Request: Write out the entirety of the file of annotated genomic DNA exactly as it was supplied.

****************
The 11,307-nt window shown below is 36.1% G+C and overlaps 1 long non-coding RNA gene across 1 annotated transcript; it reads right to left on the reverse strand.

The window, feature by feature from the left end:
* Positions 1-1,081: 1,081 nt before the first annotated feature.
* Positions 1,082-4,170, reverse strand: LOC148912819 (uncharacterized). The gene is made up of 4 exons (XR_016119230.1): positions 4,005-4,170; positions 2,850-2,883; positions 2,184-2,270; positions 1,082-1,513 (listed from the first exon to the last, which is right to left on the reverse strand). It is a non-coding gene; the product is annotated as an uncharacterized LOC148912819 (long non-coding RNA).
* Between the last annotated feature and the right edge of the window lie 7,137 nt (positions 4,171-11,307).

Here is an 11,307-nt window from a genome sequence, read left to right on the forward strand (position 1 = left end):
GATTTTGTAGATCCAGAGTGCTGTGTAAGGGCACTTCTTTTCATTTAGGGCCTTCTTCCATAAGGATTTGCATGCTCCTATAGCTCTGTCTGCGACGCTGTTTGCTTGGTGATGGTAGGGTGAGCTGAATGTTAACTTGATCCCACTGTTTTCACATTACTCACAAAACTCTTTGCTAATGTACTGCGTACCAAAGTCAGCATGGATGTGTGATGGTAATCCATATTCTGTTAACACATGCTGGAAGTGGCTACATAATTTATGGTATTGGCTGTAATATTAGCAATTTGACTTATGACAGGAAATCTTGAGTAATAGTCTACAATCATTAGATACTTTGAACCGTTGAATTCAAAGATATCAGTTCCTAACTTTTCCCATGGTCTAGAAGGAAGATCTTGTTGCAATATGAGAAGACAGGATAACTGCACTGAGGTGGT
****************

The 11,307-nt window shown below is 36.1% G+C and overlaps 1 long non-coding RNA gene across 1 annotated transcript; it reads right to left on the reverse strand.

The window, feature by feature from the left end:
* Positions 1-1,081: 1,081 nt before the first annotated feature.
* Positions 1,082-4,170, reverse strand: LOC148912819 (uncharacterized). The gene is made up of 4 exons (XR_016119230.1): positions 4,005-4,170; positions 2,850-2,883; positions 2,184-2,270; positions 1,082-1,513 (listed from the first exon to the last, which is right to left on the reverse strand). It is a non-coding gene; the product is annotated as an uncharacterized LOC148912819 (long non-coding RNA).
* Between the last annotated feature and the right edge of the window lie 7,137 nt (positions 4,171-11,307).

Here is an 11,307-nt window from a genome sequence, read left to right on the forward strand (position 1 = left end):
GATTTTGTAGATCCAGAGTGCTGTGTAAGGGCACTTCTTTTCATTTAGGGCCTTCTTCCATAAGGATTTGCATGCTCCTATAGCTCTGTCTGCGACGCTGTTTGCTTGGTGATGGTAGGGTGAGCTGAATGTTAACTTGATCCCACTGTTTTCACATTACTCACAAAACTCTTTGCTAATGTACTGCGTACCAAAGTCAGCATGGATGTGTGATGGTAATCCATATTCTGTTAACACATGCTGGAAGTGGCTACATAATTTATGGTATTGGCTGTAATATTAGCAATTTGACTTATGACAGGAAATCTTGAGTAATAGTCTACAATCATTAGATACTTTGAACCGTTGAATTCAAAGATATCAGTTCCTAACTTTTCCCATGGTCTAGAAGGAAGATCTTGTTGCAATATGAGAAGACAGGATAACTGCACTGAGGTGGT